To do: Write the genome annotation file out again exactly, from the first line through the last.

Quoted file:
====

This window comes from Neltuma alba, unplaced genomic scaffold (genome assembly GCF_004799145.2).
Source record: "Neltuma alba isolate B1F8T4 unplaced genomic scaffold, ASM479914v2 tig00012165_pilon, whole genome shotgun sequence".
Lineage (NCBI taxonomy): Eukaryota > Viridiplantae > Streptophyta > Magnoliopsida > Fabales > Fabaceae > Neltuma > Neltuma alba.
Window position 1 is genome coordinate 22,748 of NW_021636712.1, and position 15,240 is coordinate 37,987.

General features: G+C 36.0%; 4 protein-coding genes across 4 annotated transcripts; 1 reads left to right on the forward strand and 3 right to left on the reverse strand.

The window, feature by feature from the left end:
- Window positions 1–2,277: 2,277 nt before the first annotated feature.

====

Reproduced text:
This window comes from Neltuma alba, unplaced genomic scaffold (genome assembly GCF_004799145.2).
Source record: "Neltuma alba isolate B1F8T4 unplaced genomic scaffold, ASM479914v2 tig00012165_pilon, whole genome shotgun sequence".
Lineage (NCBI taxonomy): Eukaryota > Viridiplantae > Streptophyta > Magnoliopsida > Fabales > Fabaceae > Neltuma > Neltuma alba.
Window position 1 is genome coordinate 22,748 of NW_021636712.1, and position 15,240 is coordinate 37,987.

General features: G+C 36.0%; 4 protein-coding genes across 4 annotated transcripts; 1 reads left to right on the forward strand and 3 right to left on the reverse strand.

The window, feature by feature from the left end:
- Window positions 1–2,277: 2,277 nt before the first annotated feature.